On the (costs) buses
Clarity over CPR 3.18 remains elusive while district judges approach the assessment of costs in differing ways, writes David Wright
It would seem that answers in costs jurisprudence are somewhat like proverbial buses: you spend years waiting for one and then two come along at once, albeit travelling in different directions.
As the costs management regime bedded in and claims moved through the court system, the question arose as to the extent to which an approved costs budget would impact upon a subsequent detailed assessment.
The key provision in CPR 3.18(b) provides that when assessing costs, the court will ‘not depart from such approved or agreed budget unless satisfied that there is good reason to do so’. The meaning of this paragraph has been the subject of considerable debate, with receiving parties generally arguing that the court should apply a light touch to a bill that does not exceed the budget and paying parties maintaining that the budget merely operates as a cap on the total costs recoverable.
The point recently arose twice in quick succession in Jones v Harding and St Helens and Knowsley NHS Trust and Merrix v Heart of England NHS Foundation Trust, with regional costs judges Baldwin and Lumb respectively taking different approaches to the issue.
In Jones, a claim arising from the late diagnosis of cauda equine syndrome, the claimant’s costs budget of £259,974.39 had been approved, and the bill of costs did not exceed it. In considering the application of CPR 3.18(b), the court heard submissions from both parties which focused on the incurred element of the budget.
The defendant argued that the reference to ‘budget’ in CPR 3.18(b) could only apply to the estimated element of the budget approved by the court and did not include the costs already incurred when the costs management order was made. The defendant attempted to distinguish the decision of the Court of Appeal in Sarpd Oil International Ltd v Addax Energy SA  EWCA Civ 120 on the basis that the budget in that case had been agreed between the parties. The claimant argued that the court was bound by Sarpd Oil, specifically that absent a negative comment at the CCMC, the incurred costs should only be departed from with good reason.
As the claim did not involve an agreement between the parties in relation to the costs budgets, District Judge Baldwin did not consider himself to be bound by Sarpd Oil. However, he considered the total for each phase approved at the CCMC to be subject to CPR 3.18(b) (including the incurred costs) and good reason would be required to depart from the figure. The judge noted that a claim lower than the phase total would amount to good reason to depart but that the lower figure would be even more reasonable and proportionate than the approved amount.
In Merrix, the same issue arose in the form of a preliminary issues hearing to decide whether the court’s powers on detailed assessment were fettered by the costs budgeting regime. The defendant argued that the court was obliged by CPR 47 to conduct a detailed assessment of both the incurred and future costs. The defendant noted that PD 3E confirmed the court should not conduct a detailed assessment in advance and submitted that the purpose of approving a costs budget was to set a limit on the costs recoverable for each phase.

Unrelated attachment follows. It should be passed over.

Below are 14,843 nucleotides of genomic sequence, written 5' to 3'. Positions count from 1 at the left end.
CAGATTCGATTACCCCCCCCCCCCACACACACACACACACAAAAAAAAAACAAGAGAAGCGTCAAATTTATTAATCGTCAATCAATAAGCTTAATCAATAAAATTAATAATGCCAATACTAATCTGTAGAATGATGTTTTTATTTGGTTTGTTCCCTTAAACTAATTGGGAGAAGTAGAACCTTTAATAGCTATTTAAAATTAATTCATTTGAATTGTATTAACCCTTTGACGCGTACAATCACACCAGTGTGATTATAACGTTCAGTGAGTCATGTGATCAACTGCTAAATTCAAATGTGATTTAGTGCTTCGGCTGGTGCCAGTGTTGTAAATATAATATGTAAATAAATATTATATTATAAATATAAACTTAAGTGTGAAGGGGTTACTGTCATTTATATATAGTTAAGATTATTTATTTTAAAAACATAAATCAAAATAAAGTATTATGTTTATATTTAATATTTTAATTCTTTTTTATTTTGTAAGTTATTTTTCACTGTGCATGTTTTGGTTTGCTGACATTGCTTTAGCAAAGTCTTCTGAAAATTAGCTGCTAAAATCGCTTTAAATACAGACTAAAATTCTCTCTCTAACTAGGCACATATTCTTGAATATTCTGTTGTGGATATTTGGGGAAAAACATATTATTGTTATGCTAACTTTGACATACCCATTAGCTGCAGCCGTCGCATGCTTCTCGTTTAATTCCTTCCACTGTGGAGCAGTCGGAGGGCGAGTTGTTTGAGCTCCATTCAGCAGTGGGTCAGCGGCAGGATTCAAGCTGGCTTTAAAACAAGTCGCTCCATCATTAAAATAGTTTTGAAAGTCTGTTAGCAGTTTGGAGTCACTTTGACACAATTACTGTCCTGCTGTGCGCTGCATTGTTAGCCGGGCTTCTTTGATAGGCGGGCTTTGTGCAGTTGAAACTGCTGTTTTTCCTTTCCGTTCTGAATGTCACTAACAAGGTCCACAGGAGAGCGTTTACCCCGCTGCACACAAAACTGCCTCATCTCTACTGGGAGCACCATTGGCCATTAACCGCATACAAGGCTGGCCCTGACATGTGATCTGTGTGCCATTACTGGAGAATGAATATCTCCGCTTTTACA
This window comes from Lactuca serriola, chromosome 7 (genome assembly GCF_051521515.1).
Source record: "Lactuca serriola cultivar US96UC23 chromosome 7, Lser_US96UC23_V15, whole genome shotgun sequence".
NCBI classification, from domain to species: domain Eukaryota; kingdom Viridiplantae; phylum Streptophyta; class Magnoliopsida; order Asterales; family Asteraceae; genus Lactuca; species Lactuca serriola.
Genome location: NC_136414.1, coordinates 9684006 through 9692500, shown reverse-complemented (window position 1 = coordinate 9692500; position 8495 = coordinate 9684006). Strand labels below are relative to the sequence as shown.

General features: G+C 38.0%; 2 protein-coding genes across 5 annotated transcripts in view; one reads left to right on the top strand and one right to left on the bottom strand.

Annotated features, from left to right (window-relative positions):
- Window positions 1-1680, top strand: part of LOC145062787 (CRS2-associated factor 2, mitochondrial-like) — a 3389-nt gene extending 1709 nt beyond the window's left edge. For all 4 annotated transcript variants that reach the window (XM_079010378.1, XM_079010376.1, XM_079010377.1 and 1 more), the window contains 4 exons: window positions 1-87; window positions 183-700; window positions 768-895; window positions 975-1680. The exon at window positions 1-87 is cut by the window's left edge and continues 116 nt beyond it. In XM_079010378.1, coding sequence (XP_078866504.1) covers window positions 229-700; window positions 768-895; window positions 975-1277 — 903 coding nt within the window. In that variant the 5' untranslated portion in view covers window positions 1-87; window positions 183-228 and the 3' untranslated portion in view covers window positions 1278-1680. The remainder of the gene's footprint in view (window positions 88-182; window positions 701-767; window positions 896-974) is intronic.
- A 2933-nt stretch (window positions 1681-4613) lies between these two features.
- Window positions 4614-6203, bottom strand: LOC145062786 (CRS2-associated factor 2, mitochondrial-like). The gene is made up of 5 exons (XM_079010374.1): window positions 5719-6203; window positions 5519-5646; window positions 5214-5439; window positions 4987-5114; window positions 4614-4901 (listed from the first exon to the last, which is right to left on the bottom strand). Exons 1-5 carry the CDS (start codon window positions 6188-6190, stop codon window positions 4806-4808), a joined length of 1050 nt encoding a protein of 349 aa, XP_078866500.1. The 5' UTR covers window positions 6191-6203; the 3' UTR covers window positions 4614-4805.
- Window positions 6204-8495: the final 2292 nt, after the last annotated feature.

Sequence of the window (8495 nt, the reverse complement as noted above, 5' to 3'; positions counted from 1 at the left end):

By contrast, the claimant submitted that CPR 3.18 provided a mechanism for the court to depart from the future costs element of the budget on assessment only, where there was good reason to do so, albeit it was accepted that the incurred costs should be assessed by the court. It said ‘budget’ meant a ‘fund and any figure within that fund’ and the ‘departure’ did not just mean upwards but also downwards from any figure within the budget. Therefore, if the figure claimed in the bill was within the budget and the defendant failed to show good reason to reduce that figure, then it should be allowed.
District Judge Lumb did not wholly accept either party’s position and found that budgeting and assessment were not mutually exclusive. Sarpd Oil was distinguished on the basis that it did not relate to the assessment of costs. The judge considered that ‘departure’ in CPR 3.18 related to the total available fund for the phase and not a sum claimed in the bill, which was within budget. Therefore, the powers of the assessing judge were determined not to be constrained by the budgeting process.
With two experienced costs judges deciding the point in completely different ways, it appears that clarity over CPR 3.18 remains elusive. It is to be hoped that a definitive answer will be provided once the issue comes before an appellate court. Until that particular bus arrives, however, local knowledge will be crucial to any party contesting a detailed assessment involving a costs budget.
David Wright is a council member of the Association of Costs Lawyers and a costs lawyer at Irwin Mitchell